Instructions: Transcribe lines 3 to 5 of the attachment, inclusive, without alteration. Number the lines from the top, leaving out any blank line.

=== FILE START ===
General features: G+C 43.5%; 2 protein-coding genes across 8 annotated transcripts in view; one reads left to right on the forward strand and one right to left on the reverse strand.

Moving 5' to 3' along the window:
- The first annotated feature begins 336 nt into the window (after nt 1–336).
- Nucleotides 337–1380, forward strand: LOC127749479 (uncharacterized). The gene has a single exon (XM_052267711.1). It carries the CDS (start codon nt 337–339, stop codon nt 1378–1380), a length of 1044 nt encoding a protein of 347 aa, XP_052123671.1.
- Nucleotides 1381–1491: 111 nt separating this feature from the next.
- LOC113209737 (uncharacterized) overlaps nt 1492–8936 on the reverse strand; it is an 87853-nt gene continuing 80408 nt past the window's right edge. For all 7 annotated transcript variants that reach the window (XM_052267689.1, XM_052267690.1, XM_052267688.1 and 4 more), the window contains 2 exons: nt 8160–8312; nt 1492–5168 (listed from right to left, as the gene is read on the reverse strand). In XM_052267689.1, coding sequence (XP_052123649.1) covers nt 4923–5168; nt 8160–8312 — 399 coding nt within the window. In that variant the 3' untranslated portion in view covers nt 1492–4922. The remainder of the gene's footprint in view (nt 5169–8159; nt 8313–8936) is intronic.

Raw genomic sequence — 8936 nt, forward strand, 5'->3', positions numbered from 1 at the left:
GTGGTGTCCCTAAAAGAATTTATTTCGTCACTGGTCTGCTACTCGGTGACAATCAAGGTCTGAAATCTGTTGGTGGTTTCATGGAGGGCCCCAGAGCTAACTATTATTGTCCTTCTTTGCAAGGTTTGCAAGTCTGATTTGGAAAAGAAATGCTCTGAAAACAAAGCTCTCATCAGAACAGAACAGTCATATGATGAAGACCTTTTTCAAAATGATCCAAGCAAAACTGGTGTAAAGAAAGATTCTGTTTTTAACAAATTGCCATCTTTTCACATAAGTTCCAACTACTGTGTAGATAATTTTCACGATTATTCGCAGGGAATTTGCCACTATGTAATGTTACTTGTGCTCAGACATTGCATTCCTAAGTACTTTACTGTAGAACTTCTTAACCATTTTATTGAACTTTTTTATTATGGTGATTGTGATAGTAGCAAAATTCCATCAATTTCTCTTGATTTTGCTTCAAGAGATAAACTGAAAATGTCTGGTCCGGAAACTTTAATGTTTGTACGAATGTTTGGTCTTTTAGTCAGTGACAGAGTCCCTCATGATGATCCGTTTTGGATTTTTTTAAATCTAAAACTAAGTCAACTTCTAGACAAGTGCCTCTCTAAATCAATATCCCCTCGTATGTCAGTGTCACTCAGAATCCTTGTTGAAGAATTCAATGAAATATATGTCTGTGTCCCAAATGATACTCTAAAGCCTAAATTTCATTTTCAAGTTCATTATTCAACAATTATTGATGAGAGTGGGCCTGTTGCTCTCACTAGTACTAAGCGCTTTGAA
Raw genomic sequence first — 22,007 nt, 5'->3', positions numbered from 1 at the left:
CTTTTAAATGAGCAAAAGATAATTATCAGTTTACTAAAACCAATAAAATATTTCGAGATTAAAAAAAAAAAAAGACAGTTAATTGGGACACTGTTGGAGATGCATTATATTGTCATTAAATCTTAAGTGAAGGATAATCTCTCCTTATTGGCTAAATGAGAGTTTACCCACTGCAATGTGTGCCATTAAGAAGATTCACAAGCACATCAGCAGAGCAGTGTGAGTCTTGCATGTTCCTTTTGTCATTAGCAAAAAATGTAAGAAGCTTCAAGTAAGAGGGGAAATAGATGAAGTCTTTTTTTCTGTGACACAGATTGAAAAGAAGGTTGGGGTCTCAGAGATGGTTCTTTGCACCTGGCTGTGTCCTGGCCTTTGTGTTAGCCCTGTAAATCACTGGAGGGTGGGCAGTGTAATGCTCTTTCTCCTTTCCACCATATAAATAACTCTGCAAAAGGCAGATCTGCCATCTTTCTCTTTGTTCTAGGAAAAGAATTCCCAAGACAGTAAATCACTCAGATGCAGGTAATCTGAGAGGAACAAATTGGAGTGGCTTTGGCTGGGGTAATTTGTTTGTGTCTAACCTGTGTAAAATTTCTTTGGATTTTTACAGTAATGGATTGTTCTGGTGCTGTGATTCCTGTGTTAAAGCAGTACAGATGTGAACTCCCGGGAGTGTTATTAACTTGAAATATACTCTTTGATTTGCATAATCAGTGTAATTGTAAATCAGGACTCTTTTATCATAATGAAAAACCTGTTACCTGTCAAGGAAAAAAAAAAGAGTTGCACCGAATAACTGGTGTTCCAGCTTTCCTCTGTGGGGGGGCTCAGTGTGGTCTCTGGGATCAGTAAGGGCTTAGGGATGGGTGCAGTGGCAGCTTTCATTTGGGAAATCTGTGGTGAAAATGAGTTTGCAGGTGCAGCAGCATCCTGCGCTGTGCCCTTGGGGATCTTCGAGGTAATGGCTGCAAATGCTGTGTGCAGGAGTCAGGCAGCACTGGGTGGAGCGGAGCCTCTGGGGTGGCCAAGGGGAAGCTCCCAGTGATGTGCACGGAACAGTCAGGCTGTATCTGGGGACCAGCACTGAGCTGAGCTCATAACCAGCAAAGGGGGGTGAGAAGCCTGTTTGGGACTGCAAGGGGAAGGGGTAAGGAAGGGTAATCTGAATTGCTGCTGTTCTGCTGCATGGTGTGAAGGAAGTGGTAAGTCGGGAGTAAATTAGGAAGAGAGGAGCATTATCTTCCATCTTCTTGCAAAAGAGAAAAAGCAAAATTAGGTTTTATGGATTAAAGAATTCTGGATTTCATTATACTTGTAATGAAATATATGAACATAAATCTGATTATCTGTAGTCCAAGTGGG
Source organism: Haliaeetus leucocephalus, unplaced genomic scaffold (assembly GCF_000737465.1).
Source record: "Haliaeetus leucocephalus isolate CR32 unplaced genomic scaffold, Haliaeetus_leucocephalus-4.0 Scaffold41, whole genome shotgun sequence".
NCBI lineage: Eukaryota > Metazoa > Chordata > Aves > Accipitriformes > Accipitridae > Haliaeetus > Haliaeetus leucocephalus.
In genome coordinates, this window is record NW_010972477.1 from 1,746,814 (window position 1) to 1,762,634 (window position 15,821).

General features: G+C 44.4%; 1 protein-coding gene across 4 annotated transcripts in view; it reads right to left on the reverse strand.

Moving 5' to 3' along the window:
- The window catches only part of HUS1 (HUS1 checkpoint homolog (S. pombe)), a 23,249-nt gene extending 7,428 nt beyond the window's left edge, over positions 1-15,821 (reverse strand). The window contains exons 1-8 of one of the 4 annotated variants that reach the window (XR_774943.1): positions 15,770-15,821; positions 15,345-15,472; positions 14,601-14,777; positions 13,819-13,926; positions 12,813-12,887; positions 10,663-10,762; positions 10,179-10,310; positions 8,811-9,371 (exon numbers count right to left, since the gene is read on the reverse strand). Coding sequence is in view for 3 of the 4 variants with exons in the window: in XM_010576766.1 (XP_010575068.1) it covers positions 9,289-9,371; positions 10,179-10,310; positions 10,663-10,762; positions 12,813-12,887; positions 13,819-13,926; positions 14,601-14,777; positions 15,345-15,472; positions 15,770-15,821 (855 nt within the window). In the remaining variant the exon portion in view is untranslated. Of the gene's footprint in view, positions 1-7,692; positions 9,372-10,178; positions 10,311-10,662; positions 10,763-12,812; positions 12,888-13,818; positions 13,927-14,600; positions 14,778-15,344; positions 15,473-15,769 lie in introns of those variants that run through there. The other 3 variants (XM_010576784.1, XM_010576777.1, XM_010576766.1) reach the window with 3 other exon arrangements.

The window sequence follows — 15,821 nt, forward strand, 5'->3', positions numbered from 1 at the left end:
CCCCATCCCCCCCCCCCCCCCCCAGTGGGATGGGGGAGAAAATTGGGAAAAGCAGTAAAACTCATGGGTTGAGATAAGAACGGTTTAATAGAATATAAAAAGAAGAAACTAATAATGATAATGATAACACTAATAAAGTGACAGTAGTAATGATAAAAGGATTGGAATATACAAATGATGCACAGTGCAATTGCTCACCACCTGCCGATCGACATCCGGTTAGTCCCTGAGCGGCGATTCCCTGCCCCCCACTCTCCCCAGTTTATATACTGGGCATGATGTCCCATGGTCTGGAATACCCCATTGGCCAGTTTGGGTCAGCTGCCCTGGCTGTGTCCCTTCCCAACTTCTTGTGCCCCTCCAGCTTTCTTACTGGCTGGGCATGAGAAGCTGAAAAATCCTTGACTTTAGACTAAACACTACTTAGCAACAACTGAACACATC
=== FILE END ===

- The first annotated feature begins 336 nt into the window (after nt 1–336).
- Nucleotides 337–1380, forward strand: LOC127749479 (uncharacterized). The gene has a single exon (XM_052267711.1). It carries the CDS (start codon nt 337–339, stop codon nt 1378–1380), a length of 1044 nt encoding a protein of 347 aa, XP_052123671.1.
- Nucleotides 1381–1491: 111 nt separating this feature from the next.